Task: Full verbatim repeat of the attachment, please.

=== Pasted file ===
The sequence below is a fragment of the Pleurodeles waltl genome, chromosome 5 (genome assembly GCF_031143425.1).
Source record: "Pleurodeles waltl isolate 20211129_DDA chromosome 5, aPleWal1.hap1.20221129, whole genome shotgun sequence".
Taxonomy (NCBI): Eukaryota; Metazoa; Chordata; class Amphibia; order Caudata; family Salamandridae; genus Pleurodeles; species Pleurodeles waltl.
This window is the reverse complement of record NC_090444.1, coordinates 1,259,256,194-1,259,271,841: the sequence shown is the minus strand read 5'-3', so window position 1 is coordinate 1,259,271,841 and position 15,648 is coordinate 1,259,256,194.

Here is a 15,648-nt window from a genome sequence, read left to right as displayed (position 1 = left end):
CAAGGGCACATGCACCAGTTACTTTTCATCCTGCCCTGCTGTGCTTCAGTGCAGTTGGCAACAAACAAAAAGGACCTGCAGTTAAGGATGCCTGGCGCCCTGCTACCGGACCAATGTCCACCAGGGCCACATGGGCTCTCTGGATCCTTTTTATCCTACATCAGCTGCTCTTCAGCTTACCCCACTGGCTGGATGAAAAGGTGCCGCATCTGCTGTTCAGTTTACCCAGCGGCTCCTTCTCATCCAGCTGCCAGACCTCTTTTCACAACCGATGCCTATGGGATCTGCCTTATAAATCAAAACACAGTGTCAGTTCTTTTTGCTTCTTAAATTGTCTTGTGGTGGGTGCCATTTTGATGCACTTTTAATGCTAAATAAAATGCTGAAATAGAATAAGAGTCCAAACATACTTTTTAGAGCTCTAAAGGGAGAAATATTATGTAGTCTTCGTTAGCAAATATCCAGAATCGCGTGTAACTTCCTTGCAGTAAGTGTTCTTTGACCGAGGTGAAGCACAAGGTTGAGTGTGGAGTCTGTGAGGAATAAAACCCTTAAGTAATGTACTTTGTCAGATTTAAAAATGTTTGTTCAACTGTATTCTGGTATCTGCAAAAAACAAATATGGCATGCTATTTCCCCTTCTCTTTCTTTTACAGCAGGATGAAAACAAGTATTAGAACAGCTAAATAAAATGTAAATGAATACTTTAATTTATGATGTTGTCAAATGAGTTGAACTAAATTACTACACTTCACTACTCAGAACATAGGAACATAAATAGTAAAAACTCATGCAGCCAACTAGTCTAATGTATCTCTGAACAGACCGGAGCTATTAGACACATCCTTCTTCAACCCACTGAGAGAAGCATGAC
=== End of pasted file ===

The sequence below is a fragment of the Pleurodeles waltl genome, chromosome 5 (genome assembly GCF_031143425.1).
Source record: "Pleurodeles waltl isolate 20211129_DDA chromosome 5, aPleWal1.hap1.20221129, whole genome shotgun sequence".
Taxonomy (NCBI): Eukaryota; Metazoa; Chordata; class Amphibia; order Caudata; family Salamandridae; genus Pleurodeles; species Pleurodeles waltl.
This window is the reverse complement of record NC_090444.1, coordinates 1,259,256,194-1,259,271,841: the sequence shown is the minus strand read 5'-3', so window position 1 is coordinate 1,259,271,841 and position 15,648 is coordinate 1,259,256,194.

Here is a 15,648-nt window from a genome sequence, read left to right as displayed (position 1 = left end):
CAAGGGCACATGCACCAGTTACTTTTCATCCTGCCCTGCTGTGCTTCAGTGCAGTTGGCAACAAACAAAAAGGACCTGCAGTTAAGGATGCCTGGCGCCCTGCTACCGGACCAATGTCCACCAGGGCCACATGGGCTCTCTGGATCCTTTTTATCCTACATCAGCTGCTCTTCAGCTTACCCCACTGGCTGGATGAAAAGGTGCCGCATCTGCTGTTCAGTTTACCCAGCGGCTCCTTCTCATCCAGCTGCCAGACCTCTTTTCACAACCGATGCCTATGGGATCTGCCTTATAAATCAAAACACAGTGTCAGTTCTTTTTGCTTCTTAAATTGTCTTGTGGTGGGTGCCATTTTGATGCACTTTTAATGCTAAATAAAATGCTGAAATAGAATAAGAGTCCAAACATACTTTTTAGAGCTCTAAAGGGAGAAATATTATGTAGTCTTCGTTAGCAAATATCCAGAATCGCGTGTAACTTCCTTGCAGTAAGTGTTCTTTGACCGAGGTGAAGCACAAGGTTGAGTGTGGAGTCTGTGAGGAATAAAACCCTTAAGTAATGTACTTTGTCAGATTTAAAAATGTTTGTTCAACTGTATTCTGGTATCTGCAAAAAACAAATATGGCATGCTATTTCCCCTTCTCTTTCTTTTACAGCAGGATGAAAACAAGTATTAGAACAGCTAAATAAAATGTAAATGAATACTTTAATTTATGATGTTGTCAAATGAGTTGAACTAAATTACTACACTTCACTACTCAGAACATAGGAACATAAATAGTAAAAACTCATGCAGCCAACTAGTCTAATGTATCTCTGAACAGACCGGAGCTATTAGACACATCCTTCTTCAACCCACTGAGAGAAGCATGAC